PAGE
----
Security software giant McAfee provided an in-depth analysis of the new vulnerability, which states that the “Hey, Cortana!” voice command (a default feature enabled in Windows 10) could be triggered even when the device was in a locked state, giving potential attackers a route to being able to see files, information and potentially allow arbitrary code execution.

Due to the vulnerability, it is possible to launch a Windows contextual menu by typing when Cortana starts to listen to a query on a device that is locked.

“All the results presented by Cortana come from indexed files and applications, and that for some applications the content of the file is also indexed. Now we can simply hover over any of the relevant matches. If the match is driven by filename matching, then you will be presented with the full path of the file. If the match is driven by the file content matching, then you may be presented with the content of the file itself,” McAfee explains.

Once hackers have gained access to contents and files, they can potentially continue the hijack and gain code execution rights – all from the Windows lock screen. This type of vulnerability will allow malicious individuals to run scripts (via things like PowerShell or Command Prompt) and commands without the need for parameters and without needing to have the device unlocked. It can even be possible, for example, for the hacker to remove software from the system.

You can test your system for the vulnerability simply by following the instructions as outlined by McAfee – if you can successfully follow these steps then we strongly advise you patch your system.

Trigger Cortana via “Tap and Say” or “Hey Cortana”
Ask a question (this is more reliable) such as “What time is it?”
Press the space bar, and the context menu appears
Press esc, and the menu disappears
Press the space bar again, and the contextual menu appears, but this time the search query is empty
Start typing (you cannot use backspace). If you make a mistake, press esc and start again.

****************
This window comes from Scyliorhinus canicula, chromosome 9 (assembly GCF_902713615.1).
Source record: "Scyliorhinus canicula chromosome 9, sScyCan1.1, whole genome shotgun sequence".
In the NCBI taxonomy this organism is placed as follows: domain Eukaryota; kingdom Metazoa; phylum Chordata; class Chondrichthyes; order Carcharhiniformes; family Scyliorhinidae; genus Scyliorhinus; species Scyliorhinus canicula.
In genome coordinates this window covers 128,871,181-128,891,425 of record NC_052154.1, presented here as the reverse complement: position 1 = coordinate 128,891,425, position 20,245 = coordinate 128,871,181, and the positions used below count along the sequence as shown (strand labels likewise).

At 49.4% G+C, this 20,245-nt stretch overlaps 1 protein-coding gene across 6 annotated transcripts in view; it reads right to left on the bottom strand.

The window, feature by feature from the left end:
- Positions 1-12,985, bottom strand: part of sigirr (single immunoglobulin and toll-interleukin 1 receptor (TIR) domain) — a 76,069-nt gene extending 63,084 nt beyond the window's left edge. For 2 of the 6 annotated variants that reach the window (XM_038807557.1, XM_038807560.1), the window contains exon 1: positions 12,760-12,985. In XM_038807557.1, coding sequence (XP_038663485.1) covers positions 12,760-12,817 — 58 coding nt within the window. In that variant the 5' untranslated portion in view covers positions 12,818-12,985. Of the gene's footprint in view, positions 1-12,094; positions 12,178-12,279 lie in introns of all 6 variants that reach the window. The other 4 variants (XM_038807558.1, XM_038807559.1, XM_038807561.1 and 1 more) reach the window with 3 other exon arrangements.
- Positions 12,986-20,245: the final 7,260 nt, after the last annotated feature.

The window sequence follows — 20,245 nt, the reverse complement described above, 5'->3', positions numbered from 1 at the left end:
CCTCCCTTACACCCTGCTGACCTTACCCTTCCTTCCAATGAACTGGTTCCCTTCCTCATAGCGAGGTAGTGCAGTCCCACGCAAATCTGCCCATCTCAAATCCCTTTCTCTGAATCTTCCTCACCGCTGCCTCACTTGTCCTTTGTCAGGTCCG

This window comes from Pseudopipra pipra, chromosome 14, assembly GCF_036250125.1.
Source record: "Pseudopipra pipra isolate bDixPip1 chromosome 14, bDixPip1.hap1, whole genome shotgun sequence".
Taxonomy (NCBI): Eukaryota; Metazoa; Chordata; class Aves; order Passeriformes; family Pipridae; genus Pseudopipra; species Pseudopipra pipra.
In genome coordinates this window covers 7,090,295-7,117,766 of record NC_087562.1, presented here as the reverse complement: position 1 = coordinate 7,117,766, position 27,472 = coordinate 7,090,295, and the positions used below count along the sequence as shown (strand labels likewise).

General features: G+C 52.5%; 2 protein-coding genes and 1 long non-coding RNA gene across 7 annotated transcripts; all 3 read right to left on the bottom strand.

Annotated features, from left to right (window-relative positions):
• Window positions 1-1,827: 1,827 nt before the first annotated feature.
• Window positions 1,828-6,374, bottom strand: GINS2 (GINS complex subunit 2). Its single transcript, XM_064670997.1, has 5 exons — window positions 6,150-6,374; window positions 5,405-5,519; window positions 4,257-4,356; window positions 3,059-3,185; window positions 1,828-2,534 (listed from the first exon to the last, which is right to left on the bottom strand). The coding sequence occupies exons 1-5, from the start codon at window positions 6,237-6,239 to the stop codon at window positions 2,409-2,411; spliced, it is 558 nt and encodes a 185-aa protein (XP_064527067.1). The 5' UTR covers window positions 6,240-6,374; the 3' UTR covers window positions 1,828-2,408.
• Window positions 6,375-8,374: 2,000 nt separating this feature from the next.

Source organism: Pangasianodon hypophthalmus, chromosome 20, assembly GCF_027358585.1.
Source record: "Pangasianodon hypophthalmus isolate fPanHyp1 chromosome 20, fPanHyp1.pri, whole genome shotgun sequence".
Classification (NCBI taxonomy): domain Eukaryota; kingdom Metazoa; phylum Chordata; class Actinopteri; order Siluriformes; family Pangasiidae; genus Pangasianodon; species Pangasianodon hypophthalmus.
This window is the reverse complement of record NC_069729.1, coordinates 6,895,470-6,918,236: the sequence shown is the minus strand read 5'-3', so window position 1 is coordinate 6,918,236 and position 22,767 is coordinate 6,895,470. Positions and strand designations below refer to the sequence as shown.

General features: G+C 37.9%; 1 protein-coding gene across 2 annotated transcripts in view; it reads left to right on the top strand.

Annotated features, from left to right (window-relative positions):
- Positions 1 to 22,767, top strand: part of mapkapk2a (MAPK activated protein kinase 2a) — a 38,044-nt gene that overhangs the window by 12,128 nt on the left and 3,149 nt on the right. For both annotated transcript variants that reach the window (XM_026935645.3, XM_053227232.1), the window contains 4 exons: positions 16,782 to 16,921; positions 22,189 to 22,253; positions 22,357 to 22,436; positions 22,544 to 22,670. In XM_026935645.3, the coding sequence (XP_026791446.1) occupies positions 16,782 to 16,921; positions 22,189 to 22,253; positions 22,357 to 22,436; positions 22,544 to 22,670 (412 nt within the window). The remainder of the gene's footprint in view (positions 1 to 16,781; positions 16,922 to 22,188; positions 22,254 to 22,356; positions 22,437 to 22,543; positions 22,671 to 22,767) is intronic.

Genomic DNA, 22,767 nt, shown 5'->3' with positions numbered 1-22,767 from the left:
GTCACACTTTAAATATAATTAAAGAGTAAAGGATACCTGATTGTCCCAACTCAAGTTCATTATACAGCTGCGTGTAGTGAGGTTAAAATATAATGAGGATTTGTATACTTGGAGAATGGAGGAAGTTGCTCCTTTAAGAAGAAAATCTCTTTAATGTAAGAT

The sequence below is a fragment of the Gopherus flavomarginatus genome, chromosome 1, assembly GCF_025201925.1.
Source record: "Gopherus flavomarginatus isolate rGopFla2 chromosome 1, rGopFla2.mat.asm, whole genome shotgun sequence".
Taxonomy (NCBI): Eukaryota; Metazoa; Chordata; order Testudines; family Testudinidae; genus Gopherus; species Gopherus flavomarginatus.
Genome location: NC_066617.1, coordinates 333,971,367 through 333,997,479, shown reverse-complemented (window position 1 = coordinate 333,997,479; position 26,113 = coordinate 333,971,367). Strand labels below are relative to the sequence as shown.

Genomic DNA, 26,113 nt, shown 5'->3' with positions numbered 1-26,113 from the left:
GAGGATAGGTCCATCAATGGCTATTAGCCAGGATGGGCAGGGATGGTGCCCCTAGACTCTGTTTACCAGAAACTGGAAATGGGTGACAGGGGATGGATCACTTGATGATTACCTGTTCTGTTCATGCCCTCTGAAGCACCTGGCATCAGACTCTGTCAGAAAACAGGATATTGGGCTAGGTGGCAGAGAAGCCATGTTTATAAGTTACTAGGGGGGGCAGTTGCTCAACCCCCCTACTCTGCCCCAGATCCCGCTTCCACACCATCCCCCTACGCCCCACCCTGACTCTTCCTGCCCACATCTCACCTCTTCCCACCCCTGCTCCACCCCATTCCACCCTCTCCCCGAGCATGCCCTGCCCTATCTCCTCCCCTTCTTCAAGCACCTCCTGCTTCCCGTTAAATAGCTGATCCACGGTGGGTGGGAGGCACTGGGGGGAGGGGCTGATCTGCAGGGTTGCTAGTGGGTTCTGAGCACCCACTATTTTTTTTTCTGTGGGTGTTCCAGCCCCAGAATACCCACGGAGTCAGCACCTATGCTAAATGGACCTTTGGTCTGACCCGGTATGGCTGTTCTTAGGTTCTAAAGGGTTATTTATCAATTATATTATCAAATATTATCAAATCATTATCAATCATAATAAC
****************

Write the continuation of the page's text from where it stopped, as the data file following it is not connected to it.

When done (carefully) typing your command, click on the entry in the Command category. (This category will appear only after the input is recognized as a command.)
You can always right click and select “Run as Administrator” (but remember the user would have to log in to clear the UAC)

Luckily, Microsoft has already released a patch (as part of this month’s Patch Tuesday rollout) to address this vulnerability, but for systems that haven’t yet received this update, we strongly advise you get the latest patch or simply switch off Cortana until you have updated.

As part of our Managed IT Services, you can have peace of mind that your operating systems are always up-to-date with the very latest security patches and rollouts.

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The Top 3 Security Threats To Your E-Commerce Website

In 2016 alone online sales totalled in the region of over 150 billion euros, and more and more businesses are processing sales through online platforms so, as you can imagine, this figure is set to increase each year.

But as the e-commerce population rises, and with it the level of spending online, so does the temptation for cyber criminals. If your business trades online, it’s vital to have the correct security in place to ensure your e-commerce website isn’t vulnerable to malicious attacks.

Here are three of the biggest and most common threats to ecommerce platforms:

Using 3rd Party Web Components

It’s very common practice, if you don’t have a fully custom-built website, to be using third party web components for certain functions on your e-commerce platform. This is often the case with the shopping cart or checkout page. Whilst for the most part there are many trustworthy and reputable vendors for these types of components, they are still a target for cyber criminals. Hackers are known to seek out outdated editions of vulnerable software like this, because often the security weaknesses are publicised.

DDoS Attacks